Heinz Mack


23 Apr - 04 Jun 2016

Solo Show,
23 April - 4 June 2016

Curated By Matthieu Poirier

In 1973, the Musée d’Art moderne de la Ville de Paris presented an important retrospective of Heinz Mack’s work. Yet during the ensuing decades, as the artist’s career took on international scope, his presence diminished on the French artistic scene. The current exhibition thus proposes reviving this essential reformer from the history of abstract art. With enthusiastic support from the artist as well as major lenders and institutions, I have selected for this exhibition a substantial group of more than seventy works, including some very old ones that have never been shown in public. The presentation will exceptionally take place in all of the spaces of the Galerie Perrotin in Paris, and will link together works of various formats, natures, and periods in order to highlight the main lines, if not the “whole spectrum,” of a broad career.
From one period to another, Mack’s esthetic search has been a constant exploration—both systematic and sensual—of the lumino-chromatic spectrum and its perceptive thresholds. This immaterial goal took on a philosophical dimension for the artist, one that was paradoxically based on highly material means, and that used the raw simplicity of natural or manufactured materials such as paint, metal, wood, stone, glass, plexiglass, or sand. The variability of the manual production, both controlled and random, as well as this primitivist reduction, make Mack the source of an exceptional phenomenological unfolding. The viewer is prompted to feel the tangible experience of vision, and to consider time and space as entirely separate mediums.

The very first works characteristic of the artist appeared around 1950, in the context of the Arts Academy of Düsseldorf, and then during his philosophy studies at the local university. From the beginning the artist favored a willingly abstract and nonfigurative language, while being disappointed in most of the recent developments in that trend, which he deemed academic and too indebted to traditional composition and imagery. On the other hand, the historic avant-garde of Constructivism, Futurism or De Stijl drew his attention. Around 1953-54, he quickly conceived paintings, reliefs, and sculptures according to a radical logic, one that is still unfolding today in his daily practice, at his studios in Mönchengladbach and Ibiza. This esthetic principle includes his numerous voyages to the Sahara, where beginning in 1962 his productions and actions prefigured North American Land Art. The years between 1957- 1966 were an equally crucial period: with Otto Piene and later Günther Uecker (who joined them in 1962), Mack was the founder and central figure of ZERO, a multifaceted artistic entity and international hub of the kinetic renewal of abstraction, which had Yves Klein and Jesús Rafael Soto as members, to name just a few. Numerous institutions, with the assistance of the ZERO Foundation in Düsseldorf, have recently endeavored to present this complex movement, from the Guggenheim in New York to the Stedelijk in Amsterdam, along with the Martin-Gropius-Bau in Berlin, or the Galeries Nationales du Grand Palais in Paris with the exhibition “DYNAMO”—whose title I had suggested in reference to the repeated use of the term by Mack himself during this historical period. The 1970s and 1980s fall within a single esthetic singularity, in which a number of Mack’s sculptures—including numerous steles and other obelisks that were willingly off scale—engaged in a rich dialogue with architecture and urban space, primarily throughout all of Germany.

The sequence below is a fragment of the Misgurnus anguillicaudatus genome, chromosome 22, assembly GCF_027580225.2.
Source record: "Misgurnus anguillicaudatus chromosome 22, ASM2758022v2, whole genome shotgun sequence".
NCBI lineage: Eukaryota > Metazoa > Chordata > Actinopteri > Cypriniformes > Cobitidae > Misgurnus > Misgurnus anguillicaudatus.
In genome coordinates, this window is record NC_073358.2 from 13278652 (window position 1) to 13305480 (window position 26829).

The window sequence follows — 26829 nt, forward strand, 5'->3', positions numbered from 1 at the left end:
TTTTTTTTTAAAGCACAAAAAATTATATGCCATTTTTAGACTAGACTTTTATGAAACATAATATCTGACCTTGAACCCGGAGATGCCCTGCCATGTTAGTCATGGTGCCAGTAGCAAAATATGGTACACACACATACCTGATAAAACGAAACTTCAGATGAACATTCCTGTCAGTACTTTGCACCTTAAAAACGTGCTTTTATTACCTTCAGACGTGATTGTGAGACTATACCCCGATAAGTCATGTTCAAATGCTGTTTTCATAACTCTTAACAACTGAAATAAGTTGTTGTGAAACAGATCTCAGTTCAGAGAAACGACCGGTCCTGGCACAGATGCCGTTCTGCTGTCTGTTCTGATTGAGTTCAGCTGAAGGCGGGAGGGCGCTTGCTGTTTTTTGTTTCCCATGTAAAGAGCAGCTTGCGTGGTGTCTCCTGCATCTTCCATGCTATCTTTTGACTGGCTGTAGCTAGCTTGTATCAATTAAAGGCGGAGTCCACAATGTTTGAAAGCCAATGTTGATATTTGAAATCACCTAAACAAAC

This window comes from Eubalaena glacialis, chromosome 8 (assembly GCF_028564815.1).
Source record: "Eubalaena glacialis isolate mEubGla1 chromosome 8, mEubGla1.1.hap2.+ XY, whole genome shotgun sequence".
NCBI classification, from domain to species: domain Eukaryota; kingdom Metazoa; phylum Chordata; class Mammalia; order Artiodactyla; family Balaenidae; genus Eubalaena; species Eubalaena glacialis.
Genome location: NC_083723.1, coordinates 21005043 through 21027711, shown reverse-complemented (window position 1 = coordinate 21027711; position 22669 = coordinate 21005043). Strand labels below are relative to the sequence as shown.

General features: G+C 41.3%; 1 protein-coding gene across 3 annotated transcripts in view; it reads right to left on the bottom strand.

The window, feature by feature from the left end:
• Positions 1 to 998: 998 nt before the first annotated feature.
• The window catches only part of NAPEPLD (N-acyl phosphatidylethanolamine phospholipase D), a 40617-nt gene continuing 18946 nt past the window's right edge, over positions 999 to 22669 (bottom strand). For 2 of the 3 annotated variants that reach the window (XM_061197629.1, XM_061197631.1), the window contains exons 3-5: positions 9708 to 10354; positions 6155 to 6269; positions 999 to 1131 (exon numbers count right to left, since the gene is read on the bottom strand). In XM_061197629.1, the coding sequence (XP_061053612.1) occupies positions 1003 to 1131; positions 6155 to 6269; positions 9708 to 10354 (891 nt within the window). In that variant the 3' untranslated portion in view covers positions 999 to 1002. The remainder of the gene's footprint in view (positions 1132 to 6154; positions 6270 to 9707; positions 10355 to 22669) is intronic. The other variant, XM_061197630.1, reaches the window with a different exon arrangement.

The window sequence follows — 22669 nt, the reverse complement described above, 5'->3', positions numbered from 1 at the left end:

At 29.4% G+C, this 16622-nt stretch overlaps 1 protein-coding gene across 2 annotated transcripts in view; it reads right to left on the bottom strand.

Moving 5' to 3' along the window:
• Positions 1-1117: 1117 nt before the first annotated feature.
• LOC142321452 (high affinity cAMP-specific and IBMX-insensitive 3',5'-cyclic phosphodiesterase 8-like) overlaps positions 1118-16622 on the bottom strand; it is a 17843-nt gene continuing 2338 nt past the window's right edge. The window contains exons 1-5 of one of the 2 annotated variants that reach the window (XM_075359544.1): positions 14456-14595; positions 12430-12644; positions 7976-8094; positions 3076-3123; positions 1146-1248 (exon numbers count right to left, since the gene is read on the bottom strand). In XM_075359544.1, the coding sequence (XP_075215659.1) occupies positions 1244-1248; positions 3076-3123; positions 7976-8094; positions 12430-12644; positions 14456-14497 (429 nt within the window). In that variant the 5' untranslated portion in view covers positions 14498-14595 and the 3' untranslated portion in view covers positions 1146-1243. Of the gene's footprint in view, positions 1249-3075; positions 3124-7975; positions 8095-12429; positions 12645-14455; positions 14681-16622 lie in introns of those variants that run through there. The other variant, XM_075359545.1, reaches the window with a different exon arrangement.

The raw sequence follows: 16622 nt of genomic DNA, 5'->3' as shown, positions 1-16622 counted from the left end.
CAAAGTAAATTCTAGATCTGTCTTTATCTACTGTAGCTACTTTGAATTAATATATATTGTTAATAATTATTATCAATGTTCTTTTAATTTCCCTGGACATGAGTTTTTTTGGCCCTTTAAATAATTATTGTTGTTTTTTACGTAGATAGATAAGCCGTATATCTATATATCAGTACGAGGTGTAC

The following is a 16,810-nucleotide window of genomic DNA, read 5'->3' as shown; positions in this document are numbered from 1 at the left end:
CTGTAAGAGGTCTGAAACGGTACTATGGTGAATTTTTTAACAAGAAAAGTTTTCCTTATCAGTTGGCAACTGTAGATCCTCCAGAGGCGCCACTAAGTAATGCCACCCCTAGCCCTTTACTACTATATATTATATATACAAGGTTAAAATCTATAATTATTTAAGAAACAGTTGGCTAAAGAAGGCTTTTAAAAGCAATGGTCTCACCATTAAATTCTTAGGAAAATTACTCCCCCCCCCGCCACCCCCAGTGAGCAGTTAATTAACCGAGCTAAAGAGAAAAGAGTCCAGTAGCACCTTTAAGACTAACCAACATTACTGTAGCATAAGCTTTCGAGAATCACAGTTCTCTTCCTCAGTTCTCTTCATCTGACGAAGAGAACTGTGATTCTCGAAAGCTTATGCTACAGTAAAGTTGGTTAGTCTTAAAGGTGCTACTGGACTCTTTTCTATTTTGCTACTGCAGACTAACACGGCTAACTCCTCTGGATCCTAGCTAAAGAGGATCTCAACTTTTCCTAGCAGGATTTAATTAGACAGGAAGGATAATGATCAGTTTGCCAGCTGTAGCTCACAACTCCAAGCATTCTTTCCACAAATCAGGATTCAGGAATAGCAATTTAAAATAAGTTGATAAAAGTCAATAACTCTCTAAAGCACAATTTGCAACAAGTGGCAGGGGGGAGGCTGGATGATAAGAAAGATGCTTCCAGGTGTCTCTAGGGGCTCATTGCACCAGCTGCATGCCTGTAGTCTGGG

On his business card, Mack presents himself as a “sculptor and painter”. The order in which these mentions is important, as it gives precedence to the modulation of matter in space over the creation of images on a painting’s surface. In other words, even the canvases stretched over frames—paintings— from the ZERO period are covered in a material whose abundant impasto pushes them toward the relief, that intermediary domain of art history somewhere between painting and sculpture, and whose elements are significantly raised from the surface on which they are fixed. Their appearance remains ambiguous, even paradoxical, making it difficult to fix them mentally or photographically. For Mack’s work exists only in a double movement of appearance and disappearance. The unstable material is constantly eroded by darkness or light. We have a paradox here—one that is inseparable from the history of Kinetic art and Perceptual art, of which Mack was a central figure—between the tangible simplicity of the material fact, and the insolvable mystery of its effects.

Matthieu Poirier

On the occasion of the exhibition Galerie Perrotin and Editions Dilecta publish a monograph including a text by Matthieu Poirier.

Heinz Mack was born in 1931 in Lollar (Germany). He lives and works in Mönchengladbach (nearby Düsseldorf), Germany and Ibiza, Spain

Tags: Yves Klein, Heinz Mack, Otto Piene, Jesús Rafael Soto, Günther Uecker